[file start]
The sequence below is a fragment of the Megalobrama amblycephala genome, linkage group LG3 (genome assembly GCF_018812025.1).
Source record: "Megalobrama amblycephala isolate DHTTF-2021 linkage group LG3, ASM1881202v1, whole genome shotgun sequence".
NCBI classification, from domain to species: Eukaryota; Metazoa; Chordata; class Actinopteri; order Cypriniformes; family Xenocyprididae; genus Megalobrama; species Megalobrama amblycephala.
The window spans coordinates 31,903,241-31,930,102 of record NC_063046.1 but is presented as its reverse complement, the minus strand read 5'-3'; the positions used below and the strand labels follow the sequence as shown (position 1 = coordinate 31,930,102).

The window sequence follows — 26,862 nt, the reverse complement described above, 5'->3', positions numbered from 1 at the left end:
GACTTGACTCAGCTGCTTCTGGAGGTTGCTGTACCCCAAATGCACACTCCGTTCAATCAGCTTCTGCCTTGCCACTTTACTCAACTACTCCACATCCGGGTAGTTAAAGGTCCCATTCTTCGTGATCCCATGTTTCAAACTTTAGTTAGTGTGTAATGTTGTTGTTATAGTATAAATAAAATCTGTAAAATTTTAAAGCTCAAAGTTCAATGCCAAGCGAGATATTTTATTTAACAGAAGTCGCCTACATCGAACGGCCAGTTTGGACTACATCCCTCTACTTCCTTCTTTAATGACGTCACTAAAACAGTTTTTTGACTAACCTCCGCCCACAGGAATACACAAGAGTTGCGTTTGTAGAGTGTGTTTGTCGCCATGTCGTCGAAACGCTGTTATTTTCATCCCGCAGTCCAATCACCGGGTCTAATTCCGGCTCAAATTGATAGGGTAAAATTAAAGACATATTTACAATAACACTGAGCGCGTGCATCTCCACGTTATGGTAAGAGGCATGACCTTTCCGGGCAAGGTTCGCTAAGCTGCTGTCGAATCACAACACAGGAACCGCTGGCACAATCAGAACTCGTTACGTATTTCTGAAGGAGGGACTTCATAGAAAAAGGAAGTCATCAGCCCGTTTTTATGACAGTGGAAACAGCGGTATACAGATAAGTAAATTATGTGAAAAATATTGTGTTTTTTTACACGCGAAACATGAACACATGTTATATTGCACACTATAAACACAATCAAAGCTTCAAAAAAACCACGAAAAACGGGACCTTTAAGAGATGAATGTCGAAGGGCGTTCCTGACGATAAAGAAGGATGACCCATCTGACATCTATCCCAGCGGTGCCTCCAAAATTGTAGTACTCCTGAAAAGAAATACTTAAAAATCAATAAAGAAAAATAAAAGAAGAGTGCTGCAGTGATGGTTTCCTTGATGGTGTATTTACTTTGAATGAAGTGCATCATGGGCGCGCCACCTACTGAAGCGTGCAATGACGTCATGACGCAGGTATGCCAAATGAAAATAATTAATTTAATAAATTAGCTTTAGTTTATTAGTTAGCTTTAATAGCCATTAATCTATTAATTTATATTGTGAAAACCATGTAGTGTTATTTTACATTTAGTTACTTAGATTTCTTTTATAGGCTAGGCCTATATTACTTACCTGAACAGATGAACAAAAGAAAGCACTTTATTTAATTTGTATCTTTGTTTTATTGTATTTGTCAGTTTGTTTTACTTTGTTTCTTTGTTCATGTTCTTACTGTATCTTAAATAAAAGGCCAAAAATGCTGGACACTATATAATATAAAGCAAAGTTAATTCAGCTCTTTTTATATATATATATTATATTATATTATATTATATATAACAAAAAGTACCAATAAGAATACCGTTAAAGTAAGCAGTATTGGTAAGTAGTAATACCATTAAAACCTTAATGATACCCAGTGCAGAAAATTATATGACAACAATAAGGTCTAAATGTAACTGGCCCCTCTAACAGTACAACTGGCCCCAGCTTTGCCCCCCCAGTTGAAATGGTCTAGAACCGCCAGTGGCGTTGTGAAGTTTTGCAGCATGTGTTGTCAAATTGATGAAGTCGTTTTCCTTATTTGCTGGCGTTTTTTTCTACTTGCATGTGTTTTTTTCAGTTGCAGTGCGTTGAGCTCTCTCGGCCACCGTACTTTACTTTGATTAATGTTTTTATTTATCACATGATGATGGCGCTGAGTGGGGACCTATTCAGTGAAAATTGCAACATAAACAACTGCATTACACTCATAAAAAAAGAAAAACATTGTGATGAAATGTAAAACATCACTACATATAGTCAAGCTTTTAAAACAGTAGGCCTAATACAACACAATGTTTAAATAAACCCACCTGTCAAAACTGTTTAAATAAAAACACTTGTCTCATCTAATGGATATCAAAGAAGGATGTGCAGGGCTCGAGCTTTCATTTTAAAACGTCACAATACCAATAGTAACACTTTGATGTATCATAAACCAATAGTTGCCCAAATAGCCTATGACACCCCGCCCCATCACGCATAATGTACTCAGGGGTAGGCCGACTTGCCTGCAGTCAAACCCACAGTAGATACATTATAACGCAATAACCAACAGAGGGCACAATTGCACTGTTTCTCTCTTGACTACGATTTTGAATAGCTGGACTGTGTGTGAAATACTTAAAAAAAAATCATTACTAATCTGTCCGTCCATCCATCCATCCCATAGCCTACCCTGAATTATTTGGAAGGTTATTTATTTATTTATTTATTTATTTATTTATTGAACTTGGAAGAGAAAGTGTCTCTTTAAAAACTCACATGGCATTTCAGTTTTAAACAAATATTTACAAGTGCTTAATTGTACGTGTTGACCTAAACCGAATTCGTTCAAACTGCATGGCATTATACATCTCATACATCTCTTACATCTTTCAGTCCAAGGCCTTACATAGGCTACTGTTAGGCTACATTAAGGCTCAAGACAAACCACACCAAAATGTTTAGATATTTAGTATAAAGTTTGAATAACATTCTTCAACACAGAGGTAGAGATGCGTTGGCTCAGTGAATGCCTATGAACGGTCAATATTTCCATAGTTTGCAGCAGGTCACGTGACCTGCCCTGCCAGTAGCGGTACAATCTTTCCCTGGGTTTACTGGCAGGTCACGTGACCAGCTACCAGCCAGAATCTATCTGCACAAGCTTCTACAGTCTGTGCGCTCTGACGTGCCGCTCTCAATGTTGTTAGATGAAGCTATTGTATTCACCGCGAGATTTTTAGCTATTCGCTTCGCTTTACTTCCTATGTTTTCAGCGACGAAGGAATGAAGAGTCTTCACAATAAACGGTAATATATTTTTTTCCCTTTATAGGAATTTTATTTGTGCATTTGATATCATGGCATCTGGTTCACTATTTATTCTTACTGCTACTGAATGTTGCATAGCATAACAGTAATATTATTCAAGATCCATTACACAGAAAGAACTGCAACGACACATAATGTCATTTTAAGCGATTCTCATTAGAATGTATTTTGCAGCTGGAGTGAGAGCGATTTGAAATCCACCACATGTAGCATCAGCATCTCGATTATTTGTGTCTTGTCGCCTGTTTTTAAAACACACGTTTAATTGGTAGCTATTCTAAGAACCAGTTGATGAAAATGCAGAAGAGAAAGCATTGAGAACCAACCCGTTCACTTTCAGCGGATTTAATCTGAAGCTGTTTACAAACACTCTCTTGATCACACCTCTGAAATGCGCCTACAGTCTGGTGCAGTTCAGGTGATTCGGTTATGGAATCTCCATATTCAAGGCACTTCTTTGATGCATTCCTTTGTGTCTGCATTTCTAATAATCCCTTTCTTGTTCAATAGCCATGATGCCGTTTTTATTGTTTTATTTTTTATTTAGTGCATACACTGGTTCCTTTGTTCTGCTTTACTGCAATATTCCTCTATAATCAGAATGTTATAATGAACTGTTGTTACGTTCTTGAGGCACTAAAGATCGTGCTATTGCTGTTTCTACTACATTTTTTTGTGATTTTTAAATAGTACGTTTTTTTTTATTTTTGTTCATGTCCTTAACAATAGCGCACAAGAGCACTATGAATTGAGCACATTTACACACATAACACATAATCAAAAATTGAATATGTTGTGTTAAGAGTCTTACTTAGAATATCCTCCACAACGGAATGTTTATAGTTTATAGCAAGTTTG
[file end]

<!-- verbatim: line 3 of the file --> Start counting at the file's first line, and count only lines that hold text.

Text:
NCBI classification, from domain to species: Eukaryota; Metazoa; Chordata; class Actinopteri; order Cypriniformes; family Xenocyprididae; genus Megalobrama; species Megalobrama amblycephala.